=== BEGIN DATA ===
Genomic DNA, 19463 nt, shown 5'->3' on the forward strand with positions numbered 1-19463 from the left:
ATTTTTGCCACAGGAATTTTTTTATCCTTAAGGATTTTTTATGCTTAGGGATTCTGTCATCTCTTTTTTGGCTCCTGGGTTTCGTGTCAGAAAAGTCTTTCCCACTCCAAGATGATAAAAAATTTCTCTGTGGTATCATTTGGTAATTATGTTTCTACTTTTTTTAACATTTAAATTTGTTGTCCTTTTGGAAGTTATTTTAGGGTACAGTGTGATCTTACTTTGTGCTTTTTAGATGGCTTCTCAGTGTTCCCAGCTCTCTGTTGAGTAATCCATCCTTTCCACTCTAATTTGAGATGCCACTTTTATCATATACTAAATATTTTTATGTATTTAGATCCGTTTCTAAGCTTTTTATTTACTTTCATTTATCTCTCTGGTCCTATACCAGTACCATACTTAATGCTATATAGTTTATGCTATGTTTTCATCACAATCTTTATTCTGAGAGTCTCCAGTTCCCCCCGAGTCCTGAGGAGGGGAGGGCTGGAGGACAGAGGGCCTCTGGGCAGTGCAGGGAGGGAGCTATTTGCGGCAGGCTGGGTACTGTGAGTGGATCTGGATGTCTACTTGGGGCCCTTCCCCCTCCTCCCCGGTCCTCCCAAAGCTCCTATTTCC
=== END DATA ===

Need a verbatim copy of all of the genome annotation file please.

Genomic DNA, 19463 nt, shown 5'->3' on the forward strand with positions numbered 1-19463 from the left:
ATTTTTGCCACAGGAATTTTTTTATCCTTAAGGATTTTTTATGCTTAGGGATTCTGTCATCTCTTTTTTGGCTCCTGGGTTTCGTGTCAGAAAAGTCTTTCCCACTCCAAGATGATAAAAAATTTCTCTGTGGTATCATTTGGTAATTATGTTTCTACTTTTTTTAACATTTAAATTTGTTGTCCTTTTGGAAGTTATTTTAGGGTACAGTGTGATCTTACTTTGTGCTTTTTAGATGGCTTCTCAGTGTTCCCAGCTCTCTGTTGAGTAATCCATCCTTTCCACTCTAATTTGAGATGCCACTTTTATCATATACTAAATATTTTTATGTATTTAGATCCGTTTCTAAGCTTTTTATTTACTTTCATTTATCTCTCTGGTCCTATACCAGTACCATACTTAATGCTATATAGTTTATGCTATGTTTTCATCACAATCTTTATTCTGAGAGTCTCCAGTTCCCCCCGAGTCCTGAGGAGGGGAGGGCTGGAGGACAGAGGGCCTCTGGGCAGTGCAGGGAGGGAGCTATTTGCGGCAGGCTGGGTACTGTGAGTGGATCTGGATGTCTACTTGGGGCCCTTCCCCCTCCTCCCCGGTCCTCCCAAAGCTCCTATTTCC